Today, we’re publishing a resource to help nonprofits, multilateral organizations, governments and research institutions around the world put data to work to help address societal issues: the Open Data for Social Impact Framework. This new resource builds on the 10 lessons learned from Microsoft’s Open Data Campaign, and includes practical recommendations on how to apply these lessons to an organization’s data strategy.
At Microsoft, we believe data powers insights that help address critical societal problems. This is why we launched the Open Data Campaign in April 2020, partnering with organizations to better understand the opportunities and challenges they face in applying data strategies to advance their core social missions. Now, having supported 23 collaborations built around open and shared data, we’ve found that, while much of the talk around data focuses on the role it can play in the development of new business solutions, opening up data can also help answer some of the most challenging questions we face today. Questions ranging from, “How do we reduce carbon emissions?” to “How can we build a broader and more inclusive digital workforce?” to “How can we close the broadband gap?” – these can all benefit from collaboration and exploration through an increase in open and shared data.
The Open Data for Social Impact Framework is a tool organizational leaders can use to further understand how best to put data to work to solve important societal challenges. The collaborations we have supported helped us better appreciate both the benefits of data strategies and the challenges organizations face in building them. By compiling what we’ve learned from our Open Data journey and what others have shared along the way, we seek to help organizations think about the various questions and technological elements they will need to explore on their journey. We also share examples of organizations and projects that illustrate both best practices in building data strategies and the positive social impact that open data can help unlock. For instance, the World Health Organization is a case study in the importance of leadership in transforming an organization’s culture to be data-driven, and the Caring for Equality data collaboration in Buenos Aires, Argentina, shows how open data can lead to insights that help address inequality gaps with respect to care-related tasks that constrain women’s economic autonomy. These and other examples featured in the framework provide evidence of the benefits of using open data, but they also highlight a methodology that can be applied in other scenarios.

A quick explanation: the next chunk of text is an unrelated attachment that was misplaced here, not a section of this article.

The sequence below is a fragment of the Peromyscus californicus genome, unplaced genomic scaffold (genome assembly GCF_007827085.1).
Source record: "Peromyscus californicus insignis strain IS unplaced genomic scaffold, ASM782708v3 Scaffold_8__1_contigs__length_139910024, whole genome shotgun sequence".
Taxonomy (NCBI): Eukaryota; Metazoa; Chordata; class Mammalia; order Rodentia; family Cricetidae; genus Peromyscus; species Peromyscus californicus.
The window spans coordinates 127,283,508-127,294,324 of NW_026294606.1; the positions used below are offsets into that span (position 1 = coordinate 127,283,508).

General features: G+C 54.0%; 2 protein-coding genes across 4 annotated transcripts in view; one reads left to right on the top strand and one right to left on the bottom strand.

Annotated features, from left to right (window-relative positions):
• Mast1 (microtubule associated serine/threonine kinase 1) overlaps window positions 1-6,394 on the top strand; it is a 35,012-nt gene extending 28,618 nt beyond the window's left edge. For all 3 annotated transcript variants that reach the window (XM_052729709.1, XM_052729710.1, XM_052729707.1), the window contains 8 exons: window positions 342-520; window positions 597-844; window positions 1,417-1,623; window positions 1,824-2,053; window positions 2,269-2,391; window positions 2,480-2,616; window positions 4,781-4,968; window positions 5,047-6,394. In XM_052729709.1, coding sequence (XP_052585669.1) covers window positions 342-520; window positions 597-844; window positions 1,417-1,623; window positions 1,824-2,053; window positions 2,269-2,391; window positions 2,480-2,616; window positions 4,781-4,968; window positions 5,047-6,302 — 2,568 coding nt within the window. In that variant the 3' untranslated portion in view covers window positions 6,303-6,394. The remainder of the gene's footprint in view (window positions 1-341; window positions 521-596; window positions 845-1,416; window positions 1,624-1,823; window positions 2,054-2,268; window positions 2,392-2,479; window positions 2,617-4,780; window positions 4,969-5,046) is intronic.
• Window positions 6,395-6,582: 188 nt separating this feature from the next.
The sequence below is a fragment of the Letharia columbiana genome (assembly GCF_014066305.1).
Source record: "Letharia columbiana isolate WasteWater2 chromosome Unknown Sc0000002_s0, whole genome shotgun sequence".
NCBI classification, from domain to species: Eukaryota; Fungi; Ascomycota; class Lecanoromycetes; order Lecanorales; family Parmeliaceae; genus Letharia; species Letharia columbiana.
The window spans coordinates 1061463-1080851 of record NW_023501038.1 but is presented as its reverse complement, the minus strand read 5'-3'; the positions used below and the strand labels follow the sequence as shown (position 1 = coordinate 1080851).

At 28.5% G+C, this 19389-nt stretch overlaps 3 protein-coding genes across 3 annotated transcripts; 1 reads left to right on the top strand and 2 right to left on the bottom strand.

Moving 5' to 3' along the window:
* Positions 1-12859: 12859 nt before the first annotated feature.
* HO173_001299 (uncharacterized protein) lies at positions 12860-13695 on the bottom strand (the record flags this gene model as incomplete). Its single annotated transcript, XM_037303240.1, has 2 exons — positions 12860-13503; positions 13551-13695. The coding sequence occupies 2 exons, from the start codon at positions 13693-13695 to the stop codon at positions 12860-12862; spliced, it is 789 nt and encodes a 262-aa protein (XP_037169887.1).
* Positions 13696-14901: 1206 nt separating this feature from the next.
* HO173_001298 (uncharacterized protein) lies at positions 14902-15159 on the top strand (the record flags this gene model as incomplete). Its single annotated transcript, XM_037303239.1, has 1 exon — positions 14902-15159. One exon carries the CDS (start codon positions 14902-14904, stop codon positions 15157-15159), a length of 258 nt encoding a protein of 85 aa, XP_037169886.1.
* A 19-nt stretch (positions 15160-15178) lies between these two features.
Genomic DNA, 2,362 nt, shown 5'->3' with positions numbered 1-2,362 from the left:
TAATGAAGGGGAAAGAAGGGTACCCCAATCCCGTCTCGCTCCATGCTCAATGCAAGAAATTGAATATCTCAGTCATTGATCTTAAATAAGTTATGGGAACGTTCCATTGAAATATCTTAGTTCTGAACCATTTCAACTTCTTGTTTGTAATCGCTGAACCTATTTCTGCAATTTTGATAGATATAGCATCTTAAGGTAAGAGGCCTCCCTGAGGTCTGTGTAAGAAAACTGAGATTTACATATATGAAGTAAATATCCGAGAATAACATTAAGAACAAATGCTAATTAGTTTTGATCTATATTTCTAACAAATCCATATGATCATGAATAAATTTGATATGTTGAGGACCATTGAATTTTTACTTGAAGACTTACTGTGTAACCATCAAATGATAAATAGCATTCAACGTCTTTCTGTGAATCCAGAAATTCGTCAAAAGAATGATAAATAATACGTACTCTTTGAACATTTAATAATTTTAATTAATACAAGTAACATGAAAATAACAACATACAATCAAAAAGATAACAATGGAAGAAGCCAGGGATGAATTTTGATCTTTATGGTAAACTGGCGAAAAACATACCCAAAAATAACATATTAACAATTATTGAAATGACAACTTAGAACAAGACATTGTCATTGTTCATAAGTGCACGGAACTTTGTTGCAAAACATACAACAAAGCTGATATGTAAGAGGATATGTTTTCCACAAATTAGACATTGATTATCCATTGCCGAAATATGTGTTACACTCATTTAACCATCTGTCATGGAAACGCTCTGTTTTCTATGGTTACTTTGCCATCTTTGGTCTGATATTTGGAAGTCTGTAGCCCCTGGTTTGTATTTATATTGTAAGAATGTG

The framework highlights the challenges organizations can face when it comes to open data. It walks leaders through the following common steps and considerations:
- Leadership: Are you ready to put data to work to improve social outcomes?
- Opportunity: What are the questions you want to answer with data?
- Skills: Do you have the talent needed for data analysis?
- Community governance: Have you built trust in your community around the use of data?
- Technology and data: What solutions and resources do you need to measure, enable and enhance your impact?
The framework also includes a roadmap for organizations to follow to start using data to address their core social missions, and other important resources to help leaders embrace open data.
One of the key lessons we’ve learned is intrinsic to the framework – the ability to access and use data to improve outcomes involves much more than technological tools and the data itself. It includes having a leadership that is committed to using and publishing more open data, assembling the talent necessary to work with that data, and creating a good governance framework to ensure that data opportunities and data risks are managed.
Open data is important, but it can be challenging for some organizations to realize its benefits and we should all continue to look for ways to make it easier. We believe in the limitless opportunities that opening, sharing and collaborating on data can create to help drive solutions to some of the world’s most pressing challenges.
Tags: Open Data, Open Data Campaign, world health organization